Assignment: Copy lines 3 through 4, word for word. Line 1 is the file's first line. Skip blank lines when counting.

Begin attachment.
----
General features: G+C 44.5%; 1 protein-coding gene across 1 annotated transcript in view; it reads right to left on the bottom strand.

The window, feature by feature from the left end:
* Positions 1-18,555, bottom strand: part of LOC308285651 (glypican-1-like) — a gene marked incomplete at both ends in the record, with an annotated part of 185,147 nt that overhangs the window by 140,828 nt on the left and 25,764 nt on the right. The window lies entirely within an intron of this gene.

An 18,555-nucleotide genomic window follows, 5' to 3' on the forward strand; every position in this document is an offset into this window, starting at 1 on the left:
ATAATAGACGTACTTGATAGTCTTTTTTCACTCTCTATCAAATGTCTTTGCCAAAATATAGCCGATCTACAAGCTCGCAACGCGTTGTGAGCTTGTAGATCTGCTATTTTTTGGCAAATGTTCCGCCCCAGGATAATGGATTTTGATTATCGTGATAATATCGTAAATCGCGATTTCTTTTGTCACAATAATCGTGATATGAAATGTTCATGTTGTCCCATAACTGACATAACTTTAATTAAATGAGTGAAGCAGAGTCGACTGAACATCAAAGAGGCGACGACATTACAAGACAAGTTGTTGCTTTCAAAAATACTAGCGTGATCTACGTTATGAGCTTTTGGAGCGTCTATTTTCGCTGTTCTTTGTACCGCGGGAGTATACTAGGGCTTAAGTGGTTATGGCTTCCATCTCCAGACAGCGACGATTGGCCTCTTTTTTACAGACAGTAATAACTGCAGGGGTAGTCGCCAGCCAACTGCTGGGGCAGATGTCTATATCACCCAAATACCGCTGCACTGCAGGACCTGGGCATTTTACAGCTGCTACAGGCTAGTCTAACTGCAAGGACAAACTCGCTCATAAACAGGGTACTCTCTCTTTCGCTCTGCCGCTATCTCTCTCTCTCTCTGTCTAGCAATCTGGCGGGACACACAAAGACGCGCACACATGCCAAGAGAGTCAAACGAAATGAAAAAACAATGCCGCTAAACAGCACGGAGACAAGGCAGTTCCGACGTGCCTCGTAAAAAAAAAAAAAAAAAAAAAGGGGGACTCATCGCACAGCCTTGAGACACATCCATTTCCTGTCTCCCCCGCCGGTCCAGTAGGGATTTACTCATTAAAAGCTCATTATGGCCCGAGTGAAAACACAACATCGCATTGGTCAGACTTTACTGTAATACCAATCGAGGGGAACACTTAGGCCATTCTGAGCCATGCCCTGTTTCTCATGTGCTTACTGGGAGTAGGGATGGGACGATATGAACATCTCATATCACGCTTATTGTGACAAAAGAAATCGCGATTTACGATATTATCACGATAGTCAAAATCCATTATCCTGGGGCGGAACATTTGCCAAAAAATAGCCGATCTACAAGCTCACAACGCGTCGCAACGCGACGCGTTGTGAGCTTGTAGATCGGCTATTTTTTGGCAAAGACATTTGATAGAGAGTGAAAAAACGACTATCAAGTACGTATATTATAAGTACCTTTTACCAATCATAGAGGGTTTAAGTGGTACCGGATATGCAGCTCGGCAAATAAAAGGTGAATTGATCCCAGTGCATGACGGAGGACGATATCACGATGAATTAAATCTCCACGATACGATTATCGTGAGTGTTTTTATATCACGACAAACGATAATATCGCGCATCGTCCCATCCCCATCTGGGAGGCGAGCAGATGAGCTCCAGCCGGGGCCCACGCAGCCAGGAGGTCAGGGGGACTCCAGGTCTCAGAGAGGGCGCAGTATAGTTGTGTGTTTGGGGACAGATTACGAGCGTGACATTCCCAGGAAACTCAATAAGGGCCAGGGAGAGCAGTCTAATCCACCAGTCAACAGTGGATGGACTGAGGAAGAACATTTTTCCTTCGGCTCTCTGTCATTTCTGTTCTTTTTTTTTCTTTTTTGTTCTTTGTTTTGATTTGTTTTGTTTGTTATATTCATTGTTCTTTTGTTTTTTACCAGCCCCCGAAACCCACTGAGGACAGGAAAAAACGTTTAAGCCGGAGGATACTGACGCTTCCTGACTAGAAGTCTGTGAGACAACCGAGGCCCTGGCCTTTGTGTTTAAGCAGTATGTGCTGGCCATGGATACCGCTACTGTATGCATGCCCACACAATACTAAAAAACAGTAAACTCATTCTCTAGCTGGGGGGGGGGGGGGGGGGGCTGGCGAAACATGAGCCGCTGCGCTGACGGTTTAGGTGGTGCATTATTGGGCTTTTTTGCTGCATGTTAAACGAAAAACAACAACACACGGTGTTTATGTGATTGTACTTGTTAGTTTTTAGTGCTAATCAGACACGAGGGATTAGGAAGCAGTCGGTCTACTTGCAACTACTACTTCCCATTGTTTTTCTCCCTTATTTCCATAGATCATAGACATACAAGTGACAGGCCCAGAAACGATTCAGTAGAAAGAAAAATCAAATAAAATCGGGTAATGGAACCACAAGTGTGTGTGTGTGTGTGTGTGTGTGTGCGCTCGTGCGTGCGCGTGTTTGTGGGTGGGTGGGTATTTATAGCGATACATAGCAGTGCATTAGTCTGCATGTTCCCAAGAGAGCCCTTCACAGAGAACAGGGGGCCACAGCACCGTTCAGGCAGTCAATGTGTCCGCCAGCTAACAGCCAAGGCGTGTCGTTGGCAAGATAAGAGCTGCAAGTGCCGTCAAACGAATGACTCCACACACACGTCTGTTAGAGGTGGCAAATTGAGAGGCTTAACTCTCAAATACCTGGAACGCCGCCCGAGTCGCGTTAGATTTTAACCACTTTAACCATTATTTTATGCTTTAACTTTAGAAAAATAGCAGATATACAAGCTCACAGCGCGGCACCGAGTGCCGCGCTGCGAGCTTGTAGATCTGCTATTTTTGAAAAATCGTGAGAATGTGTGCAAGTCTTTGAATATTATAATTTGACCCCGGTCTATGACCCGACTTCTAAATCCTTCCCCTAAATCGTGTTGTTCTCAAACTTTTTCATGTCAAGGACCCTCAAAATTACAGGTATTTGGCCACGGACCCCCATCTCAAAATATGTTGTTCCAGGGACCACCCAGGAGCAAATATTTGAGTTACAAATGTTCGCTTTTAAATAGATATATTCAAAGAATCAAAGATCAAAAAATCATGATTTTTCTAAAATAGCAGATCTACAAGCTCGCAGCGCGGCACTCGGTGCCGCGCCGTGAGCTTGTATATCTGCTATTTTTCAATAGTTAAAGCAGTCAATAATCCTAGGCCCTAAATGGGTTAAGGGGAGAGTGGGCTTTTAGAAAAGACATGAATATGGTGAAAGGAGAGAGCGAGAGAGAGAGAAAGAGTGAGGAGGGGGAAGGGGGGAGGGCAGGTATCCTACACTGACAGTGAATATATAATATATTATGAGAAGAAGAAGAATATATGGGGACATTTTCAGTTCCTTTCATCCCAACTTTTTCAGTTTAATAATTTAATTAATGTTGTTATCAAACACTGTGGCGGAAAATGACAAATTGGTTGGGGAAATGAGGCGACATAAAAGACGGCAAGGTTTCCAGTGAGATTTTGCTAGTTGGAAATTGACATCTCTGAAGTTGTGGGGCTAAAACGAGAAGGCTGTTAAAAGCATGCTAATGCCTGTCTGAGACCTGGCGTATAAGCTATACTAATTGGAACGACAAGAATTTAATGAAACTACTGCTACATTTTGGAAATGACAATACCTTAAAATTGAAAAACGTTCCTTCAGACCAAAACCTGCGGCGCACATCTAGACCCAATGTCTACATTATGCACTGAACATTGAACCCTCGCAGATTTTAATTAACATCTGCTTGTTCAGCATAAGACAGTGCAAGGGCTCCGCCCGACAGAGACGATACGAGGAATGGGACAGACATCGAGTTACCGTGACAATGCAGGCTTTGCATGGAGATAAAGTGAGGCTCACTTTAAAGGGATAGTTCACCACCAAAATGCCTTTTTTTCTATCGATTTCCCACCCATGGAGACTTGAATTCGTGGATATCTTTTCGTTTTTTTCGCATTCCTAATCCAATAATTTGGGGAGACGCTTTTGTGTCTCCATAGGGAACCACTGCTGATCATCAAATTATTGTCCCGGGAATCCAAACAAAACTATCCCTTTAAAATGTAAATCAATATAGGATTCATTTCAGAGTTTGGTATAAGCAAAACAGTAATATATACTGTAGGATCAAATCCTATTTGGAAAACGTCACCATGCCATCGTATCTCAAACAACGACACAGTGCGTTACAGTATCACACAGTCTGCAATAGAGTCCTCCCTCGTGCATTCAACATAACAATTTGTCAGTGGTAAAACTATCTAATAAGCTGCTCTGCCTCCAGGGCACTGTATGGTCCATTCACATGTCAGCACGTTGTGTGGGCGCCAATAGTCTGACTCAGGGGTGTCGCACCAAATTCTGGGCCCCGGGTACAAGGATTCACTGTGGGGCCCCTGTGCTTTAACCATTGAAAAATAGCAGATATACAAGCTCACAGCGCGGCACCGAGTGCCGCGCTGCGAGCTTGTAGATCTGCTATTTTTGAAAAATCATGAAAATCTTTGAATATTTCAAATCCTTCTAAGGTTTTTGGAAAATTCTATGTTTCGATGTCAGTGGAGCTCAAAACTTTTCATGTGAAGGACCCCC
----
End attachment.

* Positions 1-18,555, bottom strand: part of LOC308285651 (glypican-1-like) — a gene marked incomplete at both ends in the record, with an annotated part of 185,147 nt that overhangs the window by 140,828 nt on the left and 25,764 nt on the right. The window lies entirely within an intron of this gene.

An 18,555-nucleotide genomic window follows, 5' to 3' on the forward strand; every position in this document is an offset into this window, starting at 1 on the left: